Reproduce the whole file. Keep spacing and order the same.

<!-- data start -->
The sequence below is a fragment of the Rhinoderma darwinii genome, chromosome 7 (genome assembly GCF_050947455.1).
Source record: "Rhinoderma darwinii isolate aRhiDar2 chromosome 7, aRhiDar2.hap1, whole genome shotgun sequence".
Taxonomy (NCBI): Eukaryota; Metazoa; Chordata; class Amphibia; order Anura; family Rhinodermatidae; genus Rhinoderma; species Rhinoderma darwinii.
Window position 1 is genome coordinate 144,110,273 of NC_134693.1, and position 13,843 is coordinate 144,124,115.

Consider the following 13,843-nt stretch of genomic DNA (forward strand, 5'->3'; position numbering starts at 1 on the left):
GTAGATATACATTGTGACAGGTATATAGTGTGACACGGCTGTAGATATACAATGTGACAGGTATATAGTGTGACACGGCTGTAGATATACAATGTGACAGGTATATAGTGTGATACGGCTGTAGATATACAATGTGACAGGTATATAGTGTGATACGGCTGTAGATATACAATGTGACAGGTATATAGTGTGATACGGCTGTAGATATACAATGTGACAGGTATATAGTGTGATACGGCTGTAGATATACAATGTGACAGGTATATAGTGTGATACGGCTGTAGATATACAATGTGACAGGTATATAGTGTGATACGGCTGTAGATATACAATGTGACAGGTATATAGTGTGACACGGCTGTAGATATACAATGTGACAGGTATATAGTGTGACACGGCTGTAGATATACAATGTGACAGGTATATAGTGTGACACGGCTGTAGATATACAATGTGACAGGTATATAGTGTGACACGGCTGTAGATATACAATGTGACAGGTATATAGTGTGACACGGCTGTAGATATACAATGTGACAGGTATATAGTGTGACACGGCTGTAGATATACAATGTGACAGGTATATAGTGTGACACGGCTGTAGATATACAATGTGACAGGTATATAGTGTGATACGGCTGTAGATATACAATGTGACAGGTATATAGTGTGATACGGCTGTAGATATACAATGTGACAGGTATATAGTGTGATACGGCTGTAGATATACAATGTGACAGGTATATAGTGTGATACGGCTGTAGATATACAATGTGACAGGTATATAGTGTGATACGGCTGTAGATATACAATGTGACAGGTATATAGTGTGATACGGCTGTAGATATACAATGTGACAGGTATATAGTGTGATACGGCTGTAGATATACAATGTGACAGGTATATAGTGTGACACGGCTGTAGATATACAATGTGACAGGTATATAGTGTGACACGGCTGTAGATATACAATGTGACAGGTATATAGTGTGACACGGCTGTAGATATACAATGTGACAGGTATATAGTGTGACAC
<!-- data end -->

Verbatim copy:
The sequence below is a fragment of the Rhinoderma darwinii genome, chromosome 7 (genome assembly GCF_050947455.1).
Source record: "Rhinoderma darwinii isolate aRhiDar2 chromosome 7, aRhiDar2.hap1, whole genome shotgun sequence".
Taxonomy (NCBI): Eukaryota; Metazoa; Chordata; class Amphibia; order Anura; family Rhinodermatidae; genus Rhinoderma; species Rhinoderma darwinii.
Window position 1 is genome coordinate 144,110,273 of NC_134693.1, and position 13,843 is coordinate 144,124,115.

Consider the following 13,843-nt stretch of genomic DNA (forward strand, 5'->3'; position numbering starts at 1 on the left):
GTAGATATACATTGTGACAGGTATATAGTGTGACACGGCTGTAGATATACAATGTGACAGGTATATAGTGTGACACGGCTGTAGATATACAATGTGACAGGTATATAGTGTGATACGGCTGTAGATATACAATGTGACAGGTATATAGTGTGATACGGCTGTAGATATACAATGTGACAGGTATATAGTGTGATACGGCTGTAGATATACAATGTGACAGGTATATAGTGTGATACGGCTGTAGATATACAATGTGACAGGTATATAGTGTGATACGGCTGTAGATATACAATGTGACAGGTATATAGTGTGATACGGCTGTAGATATACAATGTGACAGGTATATAGTGTGACACGGCTGTAGATATACAATGTGACAGGTATATAGTGTGACACGGCTGTAGATATACAATGTGACAGGTATATAGTGTGACACGGCTGTAGATATACAATGTGACAGGTATATAGTGTGACACGGCTGTAGATATACAATGTGACAGGTATATAGTGTGACACGGCTGTAGATATACAATGTGACAGGTATATAGTGTGACACGGCTGTAGATATACAATGTGACAGGTATATAGTGTGACACGGCTGTAGATATACAATGTGACAGGTATATAGTGTGATACGGCTGTAGATATACAATGTGACAGGTATATAGTGTGATACGGCTGTAGATATACAATGTGACAGGTATATAGTGTGATACGGCTGTAGATATACAATGTGACAGGTATATAGTGTGATACGGCTGTAGATATACAATGTGACAGGTATATAGTGTGATACGGCTGTAGATATACAATGTGACAGGTATATAGTGTGATACGGCTGTAGATATACAATGTGACAGGTATATAGTGTGATACGGCTGTAGATATACAATGTGACAGGTATATAGTGTGACACGGCTGTAGATATACAATGTGACAGGTATATAGTGTGACACGGCTGTAGATATACAATGTGACAGGTATATAGTGTGACACGGCTGTAGATATACAATGTGACAGGTATATAGTGTGACAC